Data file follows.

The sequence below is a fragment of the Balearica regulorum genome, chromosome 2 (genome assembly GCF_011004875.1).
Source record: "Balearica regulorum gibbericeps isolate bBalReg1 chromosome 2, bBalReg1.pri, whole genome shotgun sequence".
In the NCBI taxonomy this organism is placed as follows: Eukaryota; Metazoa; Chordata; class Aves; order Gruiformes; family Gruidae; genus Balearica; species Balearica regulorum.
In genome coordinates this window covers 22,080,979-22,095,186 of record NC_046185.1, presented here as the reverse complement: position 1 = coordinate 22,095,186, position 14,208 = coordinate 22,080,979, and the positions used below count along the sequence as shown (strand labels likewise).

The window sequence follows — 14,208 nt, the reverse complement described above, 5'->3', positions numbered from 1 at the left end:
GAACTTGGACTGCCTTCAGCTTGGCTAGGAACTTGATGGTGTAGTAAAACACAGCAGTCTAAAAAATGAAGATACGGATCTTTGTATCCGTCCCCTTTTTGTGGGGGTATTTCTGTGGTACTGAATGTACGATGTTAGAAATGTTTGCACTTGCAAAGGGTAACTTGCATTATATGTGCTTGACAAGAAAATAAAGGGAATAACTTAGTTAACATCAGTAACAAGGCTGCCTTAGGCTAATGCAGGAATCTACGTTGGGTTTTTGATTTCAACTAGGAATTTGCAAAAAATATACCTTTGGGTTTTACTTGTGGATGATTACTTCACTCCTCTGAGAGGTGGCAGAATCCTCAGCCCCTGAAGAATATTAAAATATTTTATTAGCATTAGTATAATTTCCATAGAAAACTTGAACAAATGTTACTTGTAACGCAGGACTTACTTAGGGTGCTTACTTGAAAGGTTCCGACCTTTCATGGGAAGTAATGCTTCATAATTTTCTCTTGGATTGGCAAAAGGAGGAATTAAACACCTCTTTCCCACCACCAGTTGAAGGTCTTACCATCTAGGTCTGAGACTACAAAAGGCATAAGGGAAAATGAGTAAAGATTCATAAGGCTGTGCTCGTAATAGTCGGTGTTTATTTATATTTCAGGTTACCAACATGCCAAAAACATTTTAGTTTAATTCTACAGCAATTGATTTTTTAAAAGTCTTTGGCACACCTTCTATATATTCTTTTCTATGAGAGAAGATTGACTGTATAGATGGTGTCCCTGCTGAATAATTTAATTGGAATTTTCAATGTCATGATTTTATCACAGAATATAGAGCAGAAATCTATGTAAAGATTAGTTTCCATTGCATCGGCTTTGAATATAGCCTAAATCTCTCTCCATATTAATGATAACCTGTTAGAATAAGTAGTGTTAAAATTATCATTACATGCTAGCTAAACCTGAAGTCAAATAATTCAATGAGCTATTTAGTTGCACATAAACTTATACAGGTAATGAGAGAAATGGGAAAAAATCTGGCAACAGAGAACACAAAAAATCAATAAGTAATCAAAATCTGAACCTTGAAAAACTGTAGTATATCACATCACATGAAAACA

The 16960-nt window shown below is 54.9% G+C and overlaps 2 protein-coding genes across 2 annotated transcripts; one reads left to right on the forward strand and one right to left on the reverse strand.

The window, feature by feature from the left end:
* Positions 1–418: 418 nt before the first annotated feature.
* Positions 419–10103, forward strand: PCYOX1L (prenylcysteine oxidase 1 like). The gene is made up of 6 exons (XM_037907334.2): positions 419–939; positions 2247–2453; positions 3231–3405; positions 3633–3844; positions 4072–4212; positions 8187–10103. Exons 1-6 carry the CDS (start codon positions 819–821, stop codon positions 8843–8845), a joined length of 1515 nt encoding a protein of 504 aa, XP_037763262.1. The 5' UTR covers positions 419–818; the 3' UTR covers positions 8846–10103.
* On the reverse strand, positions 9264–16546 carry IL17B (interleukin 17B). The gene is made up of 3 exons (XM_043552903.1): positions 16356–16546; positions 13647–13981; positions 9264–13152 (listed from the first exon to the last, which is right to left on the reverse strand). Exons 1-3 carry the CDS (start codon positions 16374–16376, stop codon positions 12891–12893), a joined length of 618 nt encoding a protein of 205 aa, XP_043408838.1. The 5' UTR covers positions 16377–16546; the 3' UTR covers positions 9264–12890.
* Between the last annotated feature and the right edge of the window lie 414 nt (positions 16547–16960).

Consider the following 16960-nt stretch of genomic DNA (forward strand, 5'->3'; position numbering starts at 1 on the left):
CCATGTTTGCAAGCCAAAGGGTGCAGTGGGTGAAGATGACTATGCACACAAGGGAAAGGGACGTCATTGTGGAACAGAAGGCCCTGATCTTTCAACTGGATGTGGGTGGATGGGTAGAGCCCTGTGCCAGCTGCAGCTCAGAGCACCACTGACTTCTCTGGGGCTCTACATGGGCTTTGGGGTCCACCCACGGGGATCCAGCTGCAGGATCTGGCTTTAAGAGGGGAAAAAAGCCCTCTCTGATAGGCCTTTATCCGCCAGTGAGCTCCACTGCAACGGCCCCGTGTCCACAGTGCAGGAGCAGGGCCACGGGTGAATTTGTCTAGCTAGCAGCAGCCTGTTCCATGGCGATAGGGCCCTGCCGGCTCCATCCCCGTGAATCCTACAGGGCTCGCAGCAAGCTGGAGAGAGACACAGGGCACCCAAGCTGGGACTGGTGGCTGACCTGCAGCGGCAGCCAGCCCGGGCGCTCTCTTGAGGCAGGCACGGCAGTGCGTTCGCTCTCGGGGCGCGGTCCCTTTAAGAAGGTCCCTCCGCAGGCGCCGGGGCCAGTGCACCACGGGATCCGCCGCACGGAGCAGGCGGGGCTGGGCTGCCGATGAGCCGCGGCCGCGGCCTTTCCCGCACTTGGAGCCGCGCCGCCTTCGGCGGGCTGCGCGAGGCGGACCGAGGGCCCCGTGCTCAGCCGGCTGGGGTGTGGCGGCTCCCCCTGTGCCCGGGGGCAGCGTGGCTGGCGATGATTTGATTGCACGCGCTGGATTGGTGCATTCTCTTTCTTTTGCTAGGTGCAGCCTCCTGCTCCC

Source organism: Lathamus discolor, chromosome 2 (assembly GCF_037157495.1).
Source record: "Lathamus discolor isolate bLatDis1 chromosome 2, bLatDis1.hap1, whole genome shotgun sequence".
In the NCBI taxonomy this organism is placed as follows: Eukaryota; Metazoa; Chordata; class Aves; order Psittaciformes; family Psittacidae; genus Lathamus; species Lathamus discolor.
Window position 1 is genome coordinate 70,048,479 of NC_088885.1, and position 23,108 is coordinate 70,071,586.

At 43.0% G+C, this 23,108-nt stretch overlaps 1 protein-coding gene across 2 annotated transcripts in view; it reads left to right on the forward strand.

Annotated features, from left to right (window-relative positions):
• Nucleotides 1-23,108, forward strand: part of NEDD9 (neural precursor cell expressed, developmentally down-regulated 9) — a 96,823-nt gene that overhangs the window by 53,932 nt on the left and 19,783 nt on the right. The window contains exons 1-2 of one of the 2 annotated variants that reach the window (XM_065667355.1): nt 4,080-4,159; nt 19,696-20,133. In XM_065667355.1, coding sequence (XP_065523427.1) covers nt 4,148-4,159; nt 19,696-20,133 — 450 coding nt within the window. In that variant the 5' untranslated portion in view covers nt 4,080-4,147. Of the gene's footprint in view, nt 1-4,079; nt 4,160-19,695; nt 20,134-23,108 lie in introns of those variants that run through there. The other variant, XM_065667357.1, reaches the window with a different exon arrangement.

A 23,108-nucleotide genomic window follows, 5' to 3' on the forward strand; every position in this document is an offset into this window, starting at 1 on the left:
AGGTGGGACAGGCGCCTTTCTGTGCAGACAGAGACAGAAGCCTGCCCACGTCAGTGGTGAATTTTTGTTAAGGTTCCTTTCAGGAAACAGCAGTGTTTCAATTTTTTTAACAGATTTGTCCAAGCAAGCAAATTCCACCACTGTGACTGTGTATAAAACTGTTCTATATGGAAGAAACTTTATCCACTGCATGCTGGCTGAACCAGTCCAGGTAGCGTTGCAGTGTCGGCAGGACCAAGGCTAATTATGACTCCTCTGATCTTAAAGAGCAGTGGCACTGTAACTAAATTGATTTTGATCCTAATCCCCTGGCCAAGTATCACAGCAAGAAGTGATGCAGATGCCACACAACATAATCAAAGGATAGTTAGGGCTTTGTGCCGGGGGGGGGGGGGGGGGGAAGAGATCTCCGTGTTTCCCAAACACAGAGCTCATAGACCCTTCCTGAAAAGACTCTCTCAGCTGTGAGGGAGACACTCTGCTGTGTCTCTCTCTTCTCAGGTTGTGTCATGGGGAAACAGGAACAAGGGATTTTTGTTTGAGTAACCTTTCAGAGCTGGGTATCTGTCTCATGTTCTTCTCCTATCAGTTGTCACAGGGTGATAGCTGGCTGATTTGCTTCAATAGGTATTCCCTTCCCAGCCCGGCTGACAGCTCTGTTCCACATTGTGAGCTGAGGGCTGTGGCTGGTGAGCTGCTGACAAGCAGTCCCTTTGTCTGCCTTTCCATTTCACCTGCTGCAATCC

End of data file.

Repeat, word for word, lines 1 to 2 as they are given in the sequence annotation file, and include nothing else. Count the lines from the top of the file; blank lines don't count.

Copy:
The sequence below is a fragment of the Balearica regulorum genome, chromosome 2 (genome assembly GCF_011004875.1).
Source record: "Balearica regulorum gibbericeps isolate bBalReg1 chromosome 2, bBalReg1.pri, whole genome shotgun sequence".